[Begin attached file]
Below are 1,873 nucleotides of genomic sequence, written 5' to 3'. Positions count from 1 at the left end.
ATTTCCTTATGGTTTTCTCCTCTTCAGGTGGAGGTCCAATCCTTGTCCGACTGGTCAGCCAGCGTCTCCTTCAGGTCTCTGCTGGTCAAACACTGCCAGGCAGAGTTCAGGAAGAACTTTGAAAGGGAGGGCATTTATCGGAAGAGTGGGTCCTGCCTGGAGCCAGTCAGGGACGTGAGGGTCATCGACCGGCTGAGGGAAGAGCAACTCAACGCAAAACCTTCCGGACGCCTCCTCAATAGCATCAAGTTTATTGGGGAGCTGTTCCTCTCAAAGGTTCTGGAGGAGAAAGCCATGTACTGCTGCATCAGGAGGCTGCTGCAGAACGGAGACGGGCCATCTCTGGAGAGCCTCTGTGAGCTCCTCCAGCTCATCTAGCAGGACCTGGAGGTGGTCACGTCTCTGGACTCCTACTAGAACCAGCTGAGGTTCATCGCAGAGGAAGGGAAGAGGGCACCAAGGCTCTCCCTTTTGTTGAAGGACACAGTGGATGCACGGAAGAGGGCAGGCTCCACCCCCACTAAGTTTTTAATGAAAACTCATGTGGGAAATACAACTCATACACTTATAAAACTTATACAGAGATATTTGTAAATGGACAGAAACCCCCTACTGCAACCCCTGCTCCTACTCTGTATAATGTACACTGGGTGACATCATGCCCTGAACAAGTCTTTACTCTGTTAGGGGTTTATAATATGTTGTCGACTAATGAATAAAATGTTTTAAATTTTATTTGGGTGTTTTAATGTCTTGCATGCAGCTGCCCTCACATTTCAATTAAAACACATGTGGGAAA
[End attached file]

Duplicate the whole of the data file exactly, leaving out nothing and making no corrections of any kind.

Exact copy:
Below are 1,873 nucleotides of genomic sequence, written 5' to 3'. Positions count from 1 at the left end.
ATTTCCTTATGGTTTTCTCCTCTTCAGGTGGAGGTCCAATCCTTGTCCGACTGGTCAGCCAGCGTCTCCTTCAGGTCTCTGCTGGTCAAACACTGCCAGGCAGAGTTCAGGAAGAACTTTGAAAGGGAGGGCATTTATCGGAAGAGTGGGTCCTGCCTGGAGCCAGTCAGGGACGTGAGGGTCATCGACCGGCTGAGGGAAGAGCAACTCAACGCAAAACCTTCCGGACGCCTCCTCAATAGCATCAAGTTTATTGGGGAGCTGTTCCTCTCAAAGGTTCTGGAGGAGAAAGCCATGTACTGCTGCATCAGGAGGCTGCTGCAGAACGGAGACGGGCCATCTCTGGAGAGCCTCTGTGAGCTCCTCCAGCTCATCTAGCAGGACCTGGAGGTGGTCACGTCTCTGGACTCCTACTAGAACCAGCTGAGGTTCATCGCAGAGGAAGGGAAGAGGGCACCAAGGCTCTCCCTTTTGTTGAAGGACACAGTGGATGCACGGAAGAGGGCAGGCTCCACCCCCACTAAGTTTTTAATGAAAACTCATGTGGGAAATACAACTCATACACTTATAAAACTTATACAGAGATATTTGTAAATGGACAGAAACCCCCTACTGCAACCCCTGCTCCTACTCTGTATAATGTACACTGGGTGACATCATGCCCTGAACAAGTCTTTACTCTGTTAGGGGTTTATAATATGTTGTCGACTAATGAATAAAATGTTTTAAATTTTATTTGGGTGTTTTAATGTCTTGCATGCAGCTGCCCTCACATTTCAATTAAAACACATGTGGGAAA